A new counseling survey administered at both Palo Alto and Gunn high schools again indicates low rates of student satisfaction with services and a need for the district to take a new approach to addressing a longstanding problem.
As such, staff is recommending that the district convene a joint committee of students, parents teachers and staff from both Paly and Gunn to analyze data, specify goals, create common metrics and assessments and develop an evidence-based model "for ensuring ready and regular access to effective social emotional, academic and college/career counseling," a staff report states. The school board will discuss the new counseling survey results and this proposal at its meeting on Tuesday night.
The 2015 counseling survey results echo past data on counseling services found in the district's most recent Strategic Plan survey, the high schools' latest Western Association of Schools and Colleges (WASC) accreditation surveys and a Gunn-focused counseling survey in 2013 and 2014. This survey was administered in May with 1,113 Paly students and 1,059 Gunn students participating.
While the majority of surveyed students (64 percent) said they know there is an adult on campus who cares about them, only 32 percent of students said that school counselors are a resource for them in "dealing with the demands at school." Twenty percent of students said counselors are not a resource for them in dealing with school demands.
Only 27 percent of students feel comfortable going to counselors about personal issues they're struggling with (and 27 percent don't).
Fifty-six percent of students agreed that their school is a welcoming place.
The new survey, again, showed differences in satisfaction between students at Paly and at Gunn, which have different counseling models in place. Paly has long had a teacher-advisory model, which connects students with a teacher-advisor (TA) throughout their four years (one teacher their freshman year, and then another for the next three years). Students meet regularly with their TA around academic planning and anything else they might need support with, though freshmen meet more frequently than the other grade levels -- weekly rather than monthly. Guidance counselors work with TAs to identify students who might need extra academic or social-emotional support, and college and career counselors provide juniors and seniors with post-graduation guidance.
Gunn, by contrast, has a traditional counseling model, with a group of staff members providing guidance counseling, college and career advice and social-emotional support.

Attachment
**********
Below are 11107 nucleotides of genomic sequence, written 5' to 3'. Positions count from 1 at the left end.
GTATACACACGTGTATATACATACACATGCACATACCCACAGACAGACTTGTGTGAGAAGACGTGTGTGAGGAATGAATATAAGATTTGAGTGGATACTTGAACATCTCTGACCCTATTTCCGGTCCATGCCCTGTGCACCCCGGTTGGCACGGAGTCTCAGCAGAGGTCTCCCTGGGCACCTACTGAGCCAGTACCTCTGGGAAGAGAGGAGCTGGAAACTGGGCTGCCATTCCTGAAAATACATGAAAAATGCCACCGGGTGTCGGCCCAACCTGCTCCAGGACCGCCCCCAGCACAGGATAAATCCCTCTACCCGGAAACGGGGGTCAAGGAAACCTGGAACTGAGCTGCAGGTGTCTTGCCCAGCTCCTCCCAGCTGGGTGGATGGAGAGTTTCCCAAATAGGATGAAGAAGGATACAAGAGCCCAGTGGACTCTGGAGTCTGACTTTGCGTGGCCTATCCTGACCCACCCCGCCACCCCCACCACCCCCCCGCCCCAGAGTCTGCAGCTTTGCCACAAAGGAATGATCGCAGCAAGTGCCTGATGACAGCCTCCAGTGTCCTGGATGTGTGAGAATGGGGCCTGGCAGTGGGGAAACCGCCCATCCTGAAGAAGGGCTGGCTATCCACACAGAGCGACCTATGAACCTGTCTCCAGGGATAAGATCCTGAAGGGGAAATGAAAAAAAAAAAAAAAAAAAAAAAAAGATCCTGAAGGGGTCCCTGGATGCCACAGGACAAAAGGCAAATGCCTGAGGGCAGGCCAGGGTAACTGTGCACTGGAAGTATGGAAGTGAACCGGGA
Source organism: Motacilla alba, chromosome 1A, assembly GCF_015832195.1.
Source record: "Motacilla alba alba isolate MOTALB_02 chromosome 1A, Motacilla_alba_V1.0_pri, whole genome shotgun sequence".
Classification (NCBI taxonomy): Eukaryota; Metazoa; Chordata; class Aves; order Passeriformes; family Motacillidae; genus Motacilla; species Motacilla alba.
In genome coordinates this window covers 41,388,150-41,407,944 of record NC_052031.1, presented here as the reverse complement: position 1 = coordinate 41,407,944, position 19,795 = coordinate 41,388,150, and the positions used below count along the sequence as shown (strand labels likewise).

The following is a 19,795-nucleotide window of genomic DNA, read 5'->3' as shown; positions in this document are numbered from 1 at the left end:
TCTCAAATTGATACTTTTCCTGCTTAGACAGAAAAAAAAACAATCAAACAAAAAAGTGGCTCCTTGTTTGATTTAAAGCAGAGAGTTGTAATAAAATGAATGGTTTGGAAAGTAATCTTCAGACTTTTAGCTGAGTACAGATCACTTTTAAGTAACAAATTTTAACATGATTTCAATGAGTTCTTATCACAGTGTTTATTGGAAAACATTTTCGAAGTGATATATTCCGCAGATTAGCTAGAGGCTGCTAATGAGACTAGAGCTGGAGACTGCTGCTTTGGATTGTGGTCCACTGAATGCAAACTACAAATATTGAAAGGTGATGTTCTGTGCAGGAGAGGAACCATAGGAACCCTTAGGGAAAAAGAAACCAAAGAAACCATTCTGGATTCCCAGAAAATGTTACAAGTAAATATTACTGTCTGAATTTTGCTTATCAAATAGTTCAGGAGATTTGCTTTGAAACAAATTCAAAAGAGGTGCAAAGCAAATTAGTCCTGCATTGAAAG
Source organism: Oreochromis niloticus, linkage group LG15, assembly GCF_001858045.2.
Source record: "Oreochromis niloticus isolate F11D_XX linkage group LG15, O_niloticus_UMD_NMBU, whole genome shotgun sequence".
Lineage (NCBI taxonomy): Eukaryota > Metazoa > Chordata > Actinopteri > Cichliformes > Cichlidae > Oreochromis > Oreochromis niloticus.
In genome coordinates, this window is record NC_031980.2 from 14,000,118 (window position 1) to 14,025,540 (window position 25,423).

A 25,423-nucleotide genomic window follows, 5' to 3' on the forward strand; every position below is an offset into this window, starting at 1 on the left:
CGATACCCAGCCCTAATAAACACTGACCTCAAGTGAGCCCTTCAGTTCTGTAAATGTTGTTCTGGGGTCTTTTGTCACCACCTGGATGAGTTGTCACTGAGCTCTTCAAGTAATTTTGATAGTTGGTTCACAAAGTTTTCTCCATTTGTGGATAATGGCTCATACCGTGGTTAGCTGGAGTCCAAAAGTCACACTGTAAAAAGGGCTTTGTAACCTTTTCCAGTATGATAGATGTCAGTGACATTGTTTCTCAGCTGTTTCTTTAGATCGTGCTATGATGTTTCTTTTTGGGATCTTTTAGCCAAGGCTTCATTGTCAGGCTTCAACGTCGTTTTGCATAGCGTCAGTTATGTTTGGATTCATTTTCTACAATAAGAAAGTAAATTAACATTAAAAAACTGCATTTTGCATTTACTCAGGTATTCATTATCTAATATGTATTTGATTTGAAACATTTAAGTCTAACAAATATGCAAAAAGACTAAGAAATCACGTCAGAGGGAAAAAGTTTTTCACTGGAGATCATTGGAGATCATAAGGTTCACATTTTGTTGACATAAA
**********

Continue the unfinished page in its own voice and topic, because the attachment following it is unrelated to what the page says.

In the survey, 39 percent of Paly students reported that the counseling staff has helped them develop problem-solving skills like balancing extracurricular activities and academics and resolving personal conflicts. At Gunn, that number is significantly lower: 28 percent of students said counselors have supported them in learning these skills, and 23 percent of students said they haven't.
More Paly than Gunn students also reported being aware of services available in their school's college and career center (51 percent at Paly compared to 43 percent at Gunn).
These results will now be used as baseline data, district staff said, and the counseling survey will be conducted yearly.
Staff next want to develop a comprehensive evaluation system based on not only perception data but also process and outcome data.
Director of Assessment and Data Chris Kolar told the Weekly that a new evaluation system could include efforts like tracking when and for what issues students see counselors and if they're directed to the right person.
Staff is proposing that the new committee, if approved, deliver a report by next December and use the spring of 2017 for training and staff as needed for implementation to begin the fall of 2017.
Tonight's school board meeting begins at 6:30 p.m. at the district office, 25 Churchill Ave. Other items of business include a discussion of potential resolution for two pending Office for Civil Rights cases; the district's 2015 SAT, ACT and Advanced Placement (AP) results; and proposed procedure changes for the board's policy review committee.
View the full agenda here.
Editor's note: This story was updated to correct inaccurate information about Palo Alto High School's counseling system, which stated that Paly had a weekly teacher-advisor (TA) model through which students were connected with one TA for all four years. Students have a different TA their freshman year compared to the higher grade levels and meet regularly with their TAs, but not weekly.